Girl with Peach in Yaroshivka, Ukraine
“Girl with Peaches” is a famous impressionist portrait by the Russian artist Valentin Serov, painted in 1887. That was 30 years before the Great October Socialist Revolution. I drew this picture 65 years after the revolution, in 1982, and peaches were nowhere to be found at the local state-run store in the village of Yaroshivka, Ukraine.
A local village girl brought a boiled potato to my dormitory because she thought I might be hungry. Another time she brought me a one-liter glass jar with fresh milk. She said she had never traveled farther than 50 kilometers outside her village. Me being from the administrative center of the entire oblast made me look almost like a rock star. She said she dreamed of going far, far away, and trying various exotic things, like peaches, which she had never eaten. As we talked about her life, I started sketching her sitting at my table in front of the potato. In the end I scribbled “Girl with Peach” in Russian.
I lived in a nearly empty workers’ dormitory that belonged to the local state-run sugar factory. I was told this village was the moonshine capital of Ukraine, given the availability of raw materials. The entire area smelled of processed sugar beets from the factory. I imagined the multiple private stills in various backyard sheds also contributed to the common cause of stinking up the place, from each according to their ability, with the locals stealing the factory sugar to each according to their needs. The abundance of free sugar and of the subsequent product in a way covered up for the scarcity of everything else. It was rather symbolic that for the two months I lived there, the only lunch I and everyone else in the school had was a large bowl of boiled barley generously covered with sugar.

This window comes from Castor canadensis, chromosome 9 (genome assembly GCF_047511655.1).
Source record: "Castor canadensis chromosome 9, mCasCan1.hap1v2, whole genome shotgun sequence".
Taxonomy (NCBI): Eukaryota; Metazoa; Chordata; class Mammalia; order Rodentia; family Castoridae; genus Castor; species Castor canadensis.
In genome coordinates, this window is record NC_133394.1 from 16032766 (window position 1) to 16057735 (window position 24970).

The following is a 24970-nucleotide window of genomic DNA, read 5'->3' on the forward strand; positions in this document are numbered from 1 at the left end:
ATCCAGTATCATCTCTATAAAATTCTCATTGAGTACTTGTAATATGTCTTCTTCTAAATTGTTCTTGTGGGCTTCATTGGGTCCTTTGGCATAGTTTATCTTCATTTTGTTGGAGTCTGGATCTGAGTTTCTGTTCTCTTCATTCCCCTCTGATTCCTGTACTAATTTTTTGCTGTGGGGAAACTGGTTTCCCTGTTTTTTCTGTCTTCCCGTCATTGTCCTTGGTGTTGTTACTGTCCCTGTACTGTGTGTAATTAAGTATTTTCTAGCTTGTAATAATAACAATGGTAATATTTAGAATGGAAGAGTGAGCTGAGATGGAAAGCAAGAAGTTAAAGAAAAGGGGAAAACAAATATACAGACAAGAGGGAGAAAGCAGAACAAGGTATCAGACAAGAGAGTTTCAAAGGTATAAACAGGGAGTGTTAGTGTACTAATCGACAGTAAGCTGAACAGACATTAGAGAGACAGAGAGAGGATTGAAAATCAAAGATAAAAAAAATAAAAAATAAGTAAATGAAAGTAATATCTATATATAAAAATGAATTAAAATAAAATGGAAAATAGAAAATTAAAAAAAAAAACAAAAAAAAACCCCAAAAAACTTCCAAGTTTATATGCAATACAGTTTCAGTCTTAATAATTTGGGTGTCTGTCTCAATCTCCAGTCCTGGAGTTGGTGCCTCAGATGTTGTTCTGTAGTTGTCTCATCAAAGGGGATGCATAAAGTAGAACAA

I was sent there to teach English at the local school; this was a mandatory one-month practice for all Teaching College students in their final year. The luckier and better connected ones stayed in the city or at least went to the nearby towns. But I was at odds with the head of our Foreign Languages Department who believed I was politically unreliable; he assigned me to the farthest village on his list. This was meant to be my punishment, but I found freedom instead.
This school hadn’t seen a foreign language teacher in years, which was why my practice was extended to two months instead of one. Unlike my fellow students who were all supervised by resident teachers, I was left to my own devices. No one there knew a word of English. Teaching the very basics was easy and required little preparation. After the classes I would pick up my easel and wander into the fields to paint my landscapes. Not only was it a beautiful area; early fall was also the most beautiful season.
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Below is the original Girl with Peaches
painting. According to the book 1000 Drawings of Genius
, although the style has much in common with the French Impressionists, Serov did not become acquainted with their work until after he had painted it.
Girl with Peaches, Valentin Serov